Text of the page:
“For CAPE, I was thinking about what to do next, but I didn’t want to dance completely, because I wasn’t too sure about Trinidad and the dance world. At the time it was too unstable. So I said I would try the cooking aspect.

She went to the TT Hospitality and Tourism Institute and in 2016 obtained her certificate in baking and pastry arts. She then completed a six-month internship at Sandals Antigua, where she fell in love with baking desserts.

“I told them I didn’t want to cook. I am mainly desserts. And they were shocked, because they never had someone who wanted to make desserts on their own.

Death by Chocolate cake by pastry chef Seline Fouché – PHOTO BY SUREASH CHOLAI

After returning to TT, she worked in pastry shops, where she gained experience in making savory dishes, running a kitchen, preparing simple dishes and incorporating local ingredients. She also had a small cake business next door and sold in craft markets. She registered this business in 2018 and called it Panache.

At that time, she was doing a part-time BS in Strategic Business Management at the University of Sunderland. In 2020, she decides to quit her job to take full-time classes for her last semester.

Fouché struggled with the decision for about two years, wondering if she should leave a stable job for a company she wasn’t sure would succeed.

“Because I had to quit my job to fully concentrate on school, it made me want to start (Panache). I think I can go back from work to a full-time student mode, and yet people kept ordering from me, I thought, “Now’s the time to build my brand for myself.”

“Because you live with your parents, people just assume they would help you, but that’s something you have to take responsibility for, because that’s what you want to do, it’s your business. I think I put that pressure on myself, which pushed me to prove that I could do it.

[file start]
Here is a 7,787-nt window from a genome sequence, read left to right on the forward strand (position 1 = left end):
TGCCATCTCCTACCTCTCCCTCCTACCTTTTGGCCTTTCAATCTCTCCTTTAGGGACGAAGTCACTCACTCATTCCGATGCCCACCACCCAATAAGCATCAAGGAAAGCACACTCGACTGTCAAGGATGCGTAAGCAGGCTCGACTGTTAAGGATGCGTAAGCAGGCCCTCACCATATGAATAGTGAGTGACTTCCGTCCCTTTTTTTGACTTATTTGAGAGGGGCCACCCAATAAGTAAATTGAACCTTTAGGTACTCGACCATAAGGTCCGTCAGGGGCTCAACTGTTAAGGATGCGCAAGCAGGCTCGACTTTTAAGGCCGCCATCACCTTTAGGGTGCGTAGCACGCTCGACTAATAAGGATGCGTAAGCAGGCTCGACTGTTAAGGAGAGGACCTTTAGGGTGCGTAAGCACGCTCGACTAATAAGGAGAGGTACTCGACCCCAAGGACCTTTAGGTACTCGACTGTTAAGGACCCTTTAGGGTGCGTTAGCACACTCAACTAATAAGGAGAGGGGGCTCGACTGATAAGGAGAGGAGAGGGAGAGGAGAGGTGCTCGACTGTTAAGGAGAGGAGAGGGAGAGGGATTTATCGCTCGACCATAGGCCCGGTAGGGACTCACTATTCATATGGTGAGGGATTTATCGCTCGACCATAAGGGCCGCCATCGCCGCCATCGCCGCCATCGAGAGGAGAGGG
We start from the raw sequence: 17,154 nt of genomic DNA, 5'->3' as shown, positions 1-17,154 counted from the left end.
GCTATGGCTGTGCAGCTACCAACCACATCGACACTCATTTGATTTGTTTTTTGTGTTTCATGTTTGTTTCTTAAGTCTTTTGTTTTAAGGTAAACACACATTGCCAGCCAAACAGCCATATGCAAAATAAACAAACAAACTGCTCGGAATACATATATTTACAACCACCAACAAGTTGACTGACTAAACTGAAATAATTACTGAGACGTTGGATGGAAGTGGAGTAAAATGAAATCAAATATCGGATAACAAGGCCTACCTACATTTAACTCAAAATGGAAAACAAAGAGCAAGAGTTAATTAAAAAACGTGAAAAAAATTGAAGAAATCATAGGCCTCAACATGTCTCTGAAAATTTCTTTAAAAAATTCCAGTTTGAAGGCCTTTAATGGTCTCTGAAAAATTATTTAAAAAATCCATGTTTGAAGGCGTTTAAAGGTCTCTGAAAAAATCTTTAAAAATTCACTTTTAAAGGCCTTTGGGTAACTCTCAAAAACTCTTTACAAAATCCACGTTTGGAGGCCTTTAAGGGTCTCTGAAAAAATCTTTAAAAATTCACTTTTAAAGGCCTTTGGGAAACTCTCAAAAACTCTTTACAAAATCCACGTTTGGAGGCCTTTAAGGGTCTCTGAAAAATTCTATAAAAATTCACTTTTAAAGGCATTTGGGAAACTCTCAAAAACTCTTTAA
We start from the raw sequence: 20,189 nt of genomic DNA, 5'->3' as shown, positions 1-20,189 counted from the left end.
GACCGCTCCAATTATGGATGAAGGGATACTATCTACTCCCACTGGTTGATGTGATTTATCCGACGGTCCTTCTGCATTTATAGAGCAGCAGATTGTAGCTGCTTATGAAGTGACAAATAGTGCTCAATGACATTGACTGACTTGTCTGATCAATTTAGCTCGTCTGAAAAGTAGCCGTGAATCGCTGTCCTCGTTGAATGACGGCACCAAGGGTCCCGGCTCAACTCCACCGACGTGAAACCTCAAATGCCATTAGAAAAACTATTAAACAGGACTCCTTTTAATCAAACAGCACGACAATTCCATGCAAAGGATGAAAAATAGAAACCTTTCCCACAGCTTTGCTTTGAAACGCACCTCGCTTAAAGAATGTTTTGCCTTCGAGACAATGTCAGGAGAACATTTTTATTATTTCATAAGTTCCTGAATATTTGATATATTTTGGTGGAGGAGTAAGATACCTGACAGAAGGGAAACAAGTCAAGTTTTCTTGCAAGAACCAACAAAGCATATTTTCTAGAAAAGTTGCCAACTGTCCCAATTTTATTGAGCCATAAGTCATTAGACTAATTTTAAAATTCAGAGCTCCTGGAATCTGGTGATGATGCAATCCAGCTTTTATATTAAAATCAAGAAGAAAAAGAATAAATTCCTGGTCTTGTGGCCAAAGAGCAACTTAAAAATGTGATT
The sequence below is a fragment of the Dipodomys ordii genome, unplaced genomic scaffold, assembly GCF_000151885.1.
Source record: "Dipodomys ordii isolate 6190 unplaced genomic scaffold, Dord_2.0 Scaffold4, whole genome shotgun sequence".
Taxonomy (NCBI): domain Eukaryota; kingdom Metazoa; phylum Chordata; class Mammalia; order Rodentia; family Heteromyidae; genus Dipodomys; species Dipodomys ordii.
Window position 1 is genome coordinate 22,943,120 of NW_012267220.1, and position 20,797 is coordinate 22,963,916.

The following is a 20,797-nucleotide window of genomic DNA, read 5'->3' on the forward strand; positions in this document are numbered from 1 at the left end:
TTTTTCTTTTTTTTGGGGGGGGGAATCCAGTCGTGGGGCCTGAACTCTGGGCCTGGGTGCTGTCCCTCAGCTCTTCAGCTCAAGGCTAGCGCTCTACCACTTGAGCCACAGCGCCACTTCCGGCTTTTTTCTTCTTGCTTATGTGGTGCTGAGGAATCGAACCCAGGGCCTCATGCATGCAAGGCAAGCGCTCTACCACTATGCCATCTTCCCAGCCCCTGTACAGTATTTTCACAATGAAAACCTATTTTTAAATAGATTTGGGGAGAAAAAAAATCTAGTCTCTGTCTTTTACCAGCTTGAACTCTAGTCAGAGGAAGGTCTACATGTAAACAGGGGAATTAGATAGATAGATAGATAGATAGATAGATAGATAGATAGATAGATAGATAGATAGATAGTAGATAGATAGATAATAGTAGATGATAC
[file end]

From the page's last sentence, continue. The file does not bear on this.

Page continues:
She told WMN at the start that it was extremely difficult to study and try to grow a business during a pandemic, but she was successful. Her loyal customers have supported her, her business has taken off, she passed her exams and hopes to graduate this year.

Her parents help with the business – her mother with the breads and her father with the assembly and packaging. She said at first that they were skeptical about her choice of career.

Seline Fouché covers a layer of a strawberry and cream cake with the fruits. – PHOTO BY SUREASH CHOLAI

She wanted to dance, which they all thought was impossible, but she also wanted to get into the food industry which has a lot of ups and downs.

They wanted her to have a stable job from 8 a.m. to 4 p.m., but they saw her passion for the industry and her unwillingness to give up. They started to get used to the idea when she got her first job in a pastry shop, but it “took a while” for them to accept that she wanted to have her own full-time business.

“Over time, they started to see the passion I have for it. You have to have passion and love it to work 16 hours a day. They said, ‘If that’s what she wants to do, let her do it’, and now they’re my biggest supporters. “

Fouché still pursues her other passion: she dances ballet, jazz, tap dance, modern, contemporary, hip hop, dancehall and pole. She does this with several performing companies and schools, including the Caribbean School of Dance, Metamorphosis Dance Company, Elle NYTT, XO Dance Label, Heeling Queens and Harlow Studios.

“Dancing has been and still is a passion. If you had to separate me, half would go to the food and the other half would go to the dancing. It would be my life.